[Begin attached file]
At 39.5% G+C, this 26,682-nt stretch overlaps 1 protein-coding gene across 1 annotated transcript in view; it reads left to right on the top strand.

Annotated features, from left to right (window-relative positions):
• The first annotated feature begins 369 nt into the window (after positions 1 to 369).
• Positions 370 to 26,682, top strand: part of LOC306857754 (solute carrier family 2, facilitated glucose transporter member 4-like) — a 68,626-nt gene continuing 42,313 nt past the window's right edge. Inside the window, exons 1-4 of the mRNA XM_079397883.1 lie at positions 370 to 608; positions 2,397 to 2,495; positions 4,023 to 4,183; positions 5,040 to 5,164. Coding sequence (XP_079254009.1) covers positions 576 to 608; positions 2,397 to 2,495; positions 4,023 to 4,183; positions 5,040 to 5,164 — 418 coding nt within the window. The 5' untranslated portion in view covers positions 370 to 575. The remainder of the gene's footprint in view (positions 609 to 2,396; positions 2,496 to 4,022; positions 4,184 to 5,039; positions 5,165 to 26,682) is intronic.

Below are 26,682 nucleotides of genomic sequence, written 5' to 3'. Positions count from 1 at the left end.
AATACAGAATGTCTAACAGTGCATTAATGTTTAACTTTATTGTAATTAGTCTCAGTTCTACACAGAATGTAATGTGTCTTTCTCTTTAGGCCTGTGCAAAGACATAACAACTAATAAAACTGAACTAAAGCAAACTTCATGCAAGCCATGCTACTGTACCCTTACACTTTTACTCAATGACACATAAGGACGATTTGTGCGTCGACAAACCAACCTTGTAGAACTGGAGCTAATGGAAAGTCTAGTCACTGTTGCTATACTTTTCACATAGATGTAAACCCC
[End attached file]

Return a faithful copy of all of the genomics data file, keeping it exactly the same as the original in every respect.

At 39.5% G+C, this 26,682-nt stretch overlaps 1 protein-coding gene across 1 annotated transcript in view; it reads left to right on the top strand.

Annotated features, from left to right (window-relative positions):
• The first annotated feature begins 369 nt into the window (after positions 1 to 369).
• Positions 370 to 26,682, top strand: part of LOC306857754 (solute carrier family 2, facilitated glucose transporter member 4-like) — a 68,626-nt gene continuing 42,313 nt past the window's right edge. Inside the window, exons 1-4 of the mRNA XM_079397883.1 lie at positions 370 to 608; positions 2,397 to 2,495; positions 4,023 to 4,183; positions 5,040 to 5,164. Coding sequence (XP_079254009.1) covers positions 576 to 608; positions 2,397 to 2,495; positions 4,023 to 4,183; positions 5,040 to 5,164 — 418 coding nt within the window. The 5' untranslated portion in view covers positions 370 to 575. The remainder of the gene's footprint in view (positions 609 to 2,396; positions 2,496 to 4,022; positions 4,184 to 5,039; positions 5,165 to 26,682) is intronic.

Below are 26,682 nucleotides of genomic sequence, written 5' to 3'. Positions count from 1 at the left end.
AATACAGAATGTCTAACAGTGCATTAATGTTTAACTTTATTGTAATTAGTCTCAGTTCTACACAGAATGTAATGTGTCTTTCTCTTTAGGCCTGTGCAAAGACATAACAACTAATAAAACTGAACTAAAGCAAACTTCATGCAAGCCATGCTACTGTACCCTTACACTTTTACTCAATGACACATAAGGACGATTTGTGCGTCGACAAACCAACCTTGTAGAACTGGAGCTAATGGAAAGTCTAGTCACTGTTGCTATACTTTTCACATAGATGTAAACCCC